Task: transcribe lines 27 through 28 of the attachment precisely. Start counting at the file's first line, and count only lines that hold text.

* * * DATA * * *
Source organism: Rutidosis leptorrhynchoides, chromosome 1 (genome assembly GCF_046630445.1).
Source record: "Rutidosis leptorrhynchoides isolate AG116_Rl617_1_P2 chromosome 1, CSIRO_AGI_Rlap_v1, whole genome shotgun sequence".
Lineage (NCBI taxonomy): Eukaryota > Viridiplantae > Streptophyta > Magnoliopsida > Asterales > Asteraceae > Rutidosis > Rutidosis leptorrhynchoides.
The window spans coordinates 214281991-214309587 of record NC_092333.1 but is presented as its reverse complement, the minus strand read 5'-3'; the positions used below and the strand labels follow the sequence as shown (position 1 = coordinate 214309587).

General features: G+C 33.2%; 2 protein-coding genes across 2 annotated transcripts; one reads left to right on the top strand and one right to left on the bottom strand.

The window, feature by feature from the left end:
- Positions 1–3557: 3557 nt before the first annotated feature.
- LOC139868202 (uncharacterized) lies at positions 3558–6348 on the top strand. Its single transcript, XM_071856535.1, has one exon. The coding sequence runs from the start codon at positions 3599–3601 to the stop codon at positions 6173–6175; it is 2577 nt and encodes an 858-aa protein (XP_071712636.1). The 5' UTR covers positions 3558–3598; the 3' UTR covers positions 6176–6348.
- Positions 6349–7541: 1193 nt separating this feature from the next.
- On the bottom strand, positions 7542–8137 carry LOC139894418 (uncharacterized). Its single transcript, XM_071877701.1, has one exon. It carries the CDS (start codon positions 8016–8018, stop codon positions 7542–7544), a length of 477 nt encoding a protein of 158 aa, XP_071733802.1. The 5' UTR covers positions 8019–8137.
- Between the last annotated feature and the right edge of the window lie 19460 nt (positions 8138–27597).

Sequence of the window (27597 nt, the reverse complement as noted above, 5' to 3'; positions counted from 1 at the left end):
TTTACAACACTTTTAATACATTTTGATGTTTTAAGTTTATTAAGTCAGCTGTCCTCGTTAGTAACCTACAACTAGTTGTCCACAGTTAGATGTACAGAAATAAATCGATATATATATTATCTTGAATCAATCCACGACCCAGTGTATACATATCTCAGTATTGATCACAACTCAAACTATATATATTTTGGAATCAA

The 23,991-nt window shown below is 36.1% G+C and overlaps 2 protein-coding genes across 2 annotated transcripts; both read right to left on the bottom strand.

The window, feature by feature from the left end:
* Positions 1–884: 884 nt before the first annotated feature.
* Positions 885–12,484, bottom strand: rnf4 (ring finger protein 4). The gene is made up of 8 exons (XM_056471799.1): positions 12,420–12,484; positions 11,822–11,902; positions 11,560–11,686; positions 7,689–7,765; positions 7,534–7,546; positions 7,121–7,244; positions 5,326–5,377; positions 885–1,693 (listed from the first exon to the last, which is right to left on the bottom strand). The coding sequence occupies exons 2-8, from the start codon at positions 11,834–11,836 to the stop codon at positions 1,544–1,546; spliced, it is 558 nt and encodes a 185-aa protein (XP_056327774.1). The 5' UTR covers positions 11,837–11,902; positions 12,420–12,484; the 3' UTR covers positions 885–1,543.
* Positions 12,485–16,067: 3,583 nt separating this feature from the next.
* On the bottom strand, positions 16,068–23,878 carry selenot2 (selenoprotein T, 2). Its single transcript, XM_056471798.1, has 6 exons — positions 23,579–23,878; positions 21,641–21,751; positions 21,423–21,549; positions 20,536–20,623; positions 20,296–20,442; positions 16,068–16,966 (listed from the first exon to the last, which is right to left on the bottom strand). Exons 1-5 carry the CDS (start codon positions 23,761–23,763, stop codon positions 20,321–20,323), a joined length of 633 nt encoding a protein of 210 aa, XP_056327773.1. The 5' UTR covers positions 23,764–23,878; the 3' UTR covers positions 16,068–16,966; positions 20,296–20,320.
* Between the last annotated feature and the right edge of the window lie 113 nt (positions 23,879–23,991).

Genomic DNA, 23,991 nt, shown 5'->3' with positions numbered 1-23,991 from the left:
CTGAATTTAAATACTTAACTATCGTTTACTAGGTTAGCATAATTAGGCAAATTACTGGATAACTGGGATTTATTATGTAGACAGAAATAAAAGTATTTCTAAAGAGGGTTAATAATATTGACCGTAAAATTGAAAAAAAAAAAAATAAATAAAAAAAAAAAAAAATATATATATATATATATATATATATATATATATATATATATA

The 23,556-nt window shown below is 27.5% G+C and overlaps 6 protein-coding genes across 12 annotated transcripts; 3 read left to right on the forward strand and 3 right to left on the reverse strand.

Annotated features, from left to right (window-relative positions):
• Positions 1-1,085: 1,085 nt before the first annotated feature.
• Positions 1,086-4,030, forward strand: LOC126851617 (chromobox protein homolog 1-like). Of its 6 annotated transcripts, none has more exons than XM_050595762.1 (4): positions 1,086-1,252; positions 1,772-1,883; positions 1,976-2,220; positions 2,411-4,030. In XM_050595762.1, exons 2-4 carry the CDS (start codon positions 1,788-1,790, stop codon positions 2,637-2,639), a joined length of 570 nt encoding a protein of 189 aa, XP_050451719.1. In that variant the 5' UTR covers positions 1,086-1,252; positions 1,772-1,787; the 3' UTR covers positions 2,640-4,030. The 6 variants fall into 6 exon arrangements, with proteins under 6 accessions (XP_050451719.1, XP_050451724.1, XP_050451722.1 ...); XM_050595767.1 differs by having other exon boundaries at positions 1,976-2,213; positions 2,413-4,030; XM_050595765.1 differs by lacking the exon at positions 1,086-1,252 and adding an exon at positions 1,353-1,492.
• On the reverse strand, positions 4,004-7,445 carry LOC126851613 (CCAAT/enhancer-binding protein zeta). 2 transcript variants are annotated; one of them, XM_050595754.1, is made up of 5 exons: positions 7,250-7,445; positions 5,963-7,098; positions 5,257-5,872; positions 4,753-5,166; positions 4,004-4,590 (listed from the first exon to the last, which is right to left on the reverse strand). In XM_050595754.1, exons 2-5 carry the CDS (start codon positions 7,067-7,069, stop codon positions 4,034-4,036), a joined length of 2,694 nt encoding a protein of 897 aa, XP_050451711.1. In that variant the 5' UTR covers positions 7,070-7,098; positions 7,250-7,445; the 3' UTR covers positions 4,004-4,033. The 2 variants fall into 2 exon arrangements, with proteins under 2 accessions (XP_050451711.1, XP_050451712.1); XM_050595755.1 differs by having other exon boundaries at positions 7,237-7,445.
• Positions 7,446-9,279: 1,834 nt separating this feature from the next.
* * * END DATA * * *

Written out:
• On the reverse strand, positions 4,004-7,445 carry LOC126851613 (CCAAT/enhancer-binding protein zeta). 2 transcript variants are annotated; one of them, XM_050595754.1, is made up of 5 exons: positions 7,250-7,445; positions 5,963-7,098; positions 5,257-5,872; positions 4,753-5,166; positions 4,004-4,590 (listed from the first exon to the last, which is right to left on the reverse strand). In XM_050595754.1, exons 2-5 carry the CDS (start codon positions 7,067-7,069, stop codon positions 4,034-4,036), a joined length of 2,694 nt encoding a protein of 897 aa, XP_050451711.1. In that variant the 5' UTR covers positions 7,070-7,098; positions 7,250-7,445; the 3' UTR covers positions 4,004-4,033. The 2 variants fall into 2 exon arrangements, with proteins under 2 accessions (XP_050451711.1, XP_050451712.1); XM_050595755.1 differs by having other exon boundaries at positions 7,237-7,445.
• Positions 7,446-9,279: 1,834 nt separating this feature from the next.